Posts Tagged ‘prob32’

Problem 32 – Pandigital Products

October 30, 2009

We say that n is a pandigital product if n=a\cdot b and the string “abn” obtained by concatenating the base-10 representations of a, b, and n contains all of the digits 1-9 exactly once (with no 0s). In problem 32 we are asked to find the sum of all pandigital products.

I ended up being not particularly fancy about this problem. Loop through enough values for n, and, for each n, loop through enough values for a, and see if you get a pandigital product with n, a, and n/a. We know that it is enough for a to venture up to \sqrt{n}, but what about bounds on n? If n has 5 digits, then to be a pandigital product, with factors a and b, the factors must be either 1 and 3 digits, or 2 and 2 digits. But 9*999 and 99*99 aren’t 5 digit numbers, so we know we can stop looking for n once we get to 10000. Similar reasoning shows that n must have more than 3 digits, and so, in fact, to be a pandigital product, n must have 4 digits (and since they must not be 0, and must be distinct, 1234 is the smallest possibility).

The following code seems to get the job done:

def ispandigprod(a,b,n):
    """ assumes a*b==n """
    # consider the digits in the string "abn"
    # remove 0s and duplicates (with filter, set)
    # if you've still got 9 elements, you're pandigital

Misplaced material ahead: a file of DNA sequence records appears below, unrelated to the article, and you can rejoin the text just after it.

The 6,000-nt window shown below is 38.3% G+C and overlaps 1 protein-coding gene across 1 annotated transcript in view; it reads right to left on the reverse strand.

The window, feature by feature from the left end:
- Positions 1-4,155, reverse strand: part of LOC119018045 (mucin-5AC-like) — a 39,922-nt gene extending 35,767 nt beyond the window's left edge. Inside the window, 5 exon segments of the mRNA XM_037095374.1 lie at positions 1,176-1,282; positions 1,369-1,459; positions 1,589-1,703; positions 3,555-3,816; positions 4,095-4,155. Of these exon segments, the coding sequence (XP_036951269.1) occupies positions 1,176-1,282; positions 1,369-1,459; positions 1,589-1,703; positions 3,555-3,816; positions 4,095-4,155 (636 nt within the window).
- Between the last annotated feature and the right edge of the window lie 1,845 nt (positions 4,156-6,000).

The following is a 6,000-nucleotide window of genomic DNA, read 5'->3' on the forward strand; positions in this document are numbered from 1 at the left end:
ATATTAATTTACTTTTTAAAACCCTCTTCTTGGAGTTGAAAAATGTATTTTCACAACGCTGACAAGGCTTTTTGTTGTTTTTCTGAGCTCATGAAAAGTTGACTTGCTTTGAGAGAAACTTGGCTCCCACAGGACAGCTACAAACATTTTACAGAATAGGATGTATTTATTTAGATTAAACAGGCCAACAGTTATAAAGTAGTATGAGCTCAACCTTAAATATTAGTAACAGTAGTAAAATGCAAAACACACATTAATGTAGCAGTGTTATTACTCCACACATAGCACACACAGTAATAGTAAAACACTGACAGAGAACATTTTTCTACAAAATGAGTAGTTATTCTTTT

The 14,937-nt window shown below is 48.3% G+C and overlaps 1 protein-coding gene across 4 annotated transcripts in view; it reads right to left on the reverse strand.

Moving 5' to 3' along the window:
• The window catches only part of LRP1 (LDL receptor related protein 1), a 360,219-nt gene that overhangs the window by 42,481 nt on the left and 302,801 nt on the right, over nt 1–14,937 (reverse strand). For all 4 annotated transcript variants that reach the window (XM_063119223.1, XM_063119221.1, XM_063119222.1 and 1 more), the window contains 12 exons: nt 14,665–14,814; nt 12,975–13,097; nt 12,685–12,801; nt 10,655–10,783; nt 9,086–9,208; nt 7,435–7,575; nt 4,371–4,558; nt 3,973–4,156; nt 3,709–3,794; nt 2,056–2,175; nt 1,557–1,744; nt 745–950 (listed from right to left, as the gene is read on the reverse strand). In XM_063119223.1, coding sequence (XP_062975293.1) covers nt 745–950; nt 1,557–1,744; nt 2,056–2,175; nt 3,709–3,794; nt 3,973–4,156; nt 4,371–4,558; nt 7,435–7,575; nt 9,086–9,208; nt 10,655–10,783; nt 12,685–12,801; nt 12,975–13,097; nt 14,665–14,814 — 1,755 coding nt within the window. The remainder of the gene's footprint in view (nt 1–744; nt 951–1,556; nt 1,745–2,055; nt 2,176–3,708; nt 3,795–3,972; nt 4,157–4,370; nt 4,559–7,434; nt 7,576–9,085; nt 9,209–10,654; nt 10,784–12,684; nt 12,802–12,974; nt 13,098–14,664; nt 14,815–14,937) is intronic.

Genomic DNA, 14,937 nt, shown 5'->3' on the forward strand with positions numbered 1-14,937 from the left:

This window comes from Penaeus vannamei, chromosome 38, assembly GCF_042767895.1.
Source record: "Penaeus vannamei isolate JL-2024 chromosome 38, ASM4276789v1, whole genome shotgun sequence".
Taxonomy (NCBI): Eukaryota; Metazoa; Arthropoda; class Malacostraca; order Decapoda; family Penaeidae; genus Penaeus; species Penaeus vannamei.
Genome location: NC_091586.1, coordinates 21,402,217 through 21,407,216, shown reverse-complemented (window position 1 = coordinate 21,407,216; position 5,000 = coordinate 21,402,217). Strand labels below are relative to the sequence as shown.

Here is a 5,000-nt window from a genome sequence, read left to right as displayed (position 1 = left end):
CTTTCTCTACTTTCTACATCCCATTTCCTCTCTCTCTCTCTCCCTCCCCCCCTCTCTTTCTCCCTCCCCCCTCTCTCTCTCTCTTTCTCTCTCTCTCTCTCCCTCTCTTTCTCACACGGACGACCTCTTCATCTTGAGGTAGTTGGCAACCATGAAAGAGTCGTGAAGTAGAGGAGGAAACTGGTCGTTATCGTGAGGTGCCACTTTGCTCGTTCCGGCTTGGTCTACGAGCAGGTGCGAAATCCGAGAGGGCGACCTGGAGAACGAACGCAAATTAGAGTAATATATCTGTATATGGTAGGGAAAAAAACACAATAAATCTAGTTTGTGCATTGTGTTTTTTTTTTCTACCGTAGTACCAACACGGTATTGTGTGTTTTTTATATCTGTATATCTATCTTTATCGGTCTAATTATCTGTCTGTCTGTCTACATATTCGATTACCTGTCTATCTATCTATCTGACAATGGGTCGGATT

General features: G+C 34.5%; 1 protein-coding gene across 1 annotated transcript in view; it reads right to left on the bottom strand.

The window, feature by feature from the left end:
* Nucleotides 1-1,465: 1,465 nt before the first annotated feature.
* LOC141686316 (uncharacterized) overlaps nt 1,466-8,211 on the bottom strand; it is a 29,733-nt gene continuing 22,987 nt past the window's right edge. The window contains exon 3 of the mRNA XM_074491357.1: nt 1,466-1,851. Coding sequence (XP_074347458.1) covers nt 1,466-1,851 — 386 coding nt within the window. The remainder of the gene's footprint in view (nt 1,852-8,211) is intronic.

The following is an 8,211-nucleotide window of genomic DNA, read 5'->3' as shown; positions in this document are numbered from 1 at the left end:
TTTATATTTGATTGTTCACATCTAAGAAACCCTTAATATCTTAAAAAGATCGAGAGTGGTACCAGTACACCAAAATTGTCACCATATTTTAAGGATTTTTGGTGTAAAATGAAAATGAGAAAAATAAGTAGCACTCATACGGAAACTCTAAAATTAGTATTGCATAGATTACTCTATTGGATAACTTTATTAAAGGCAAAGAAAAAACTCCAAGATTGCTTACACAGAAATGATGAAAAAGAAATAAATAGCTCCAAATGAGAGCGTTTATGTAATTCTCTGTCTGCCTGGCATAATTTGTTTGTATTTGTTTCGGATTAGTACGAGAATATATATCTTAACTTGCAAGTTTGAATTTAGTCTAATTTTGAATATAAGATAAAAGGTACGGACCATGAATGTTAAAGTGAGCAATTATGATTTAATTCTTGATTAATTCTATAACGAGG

return len(set(filter(lambda t:t, map(int, "%s%s%s" % (a,b,n))))) == 9

def solve():
    """ return the sum of the pandigital products """
    ret = 0
    for n in xrange(1234,9876+1):
        a = 1
        included = False
        while(a < n**.5 + 1 and not included):
            if(n % a == 0):
                b = n//a
                    ret += n
                    included = True
            a += 1
    return ret

I’d honestly like a nicer solution for this problem. The loop I have is pretty stupid, and loops through far more choices than is worthwhile. In particular, I’d like to not think about any n or a that have a digit that is 0. To ignore n with a 0 digit, one could replace the “included = False” line (apparently line 10) with

  included = str(n).count("0") > 0

This seems to cut the run-time down by about 20% (or more), so is maybe worthwhile. I still expect this code could be improved by a bit, but I think I’ll stop here for now.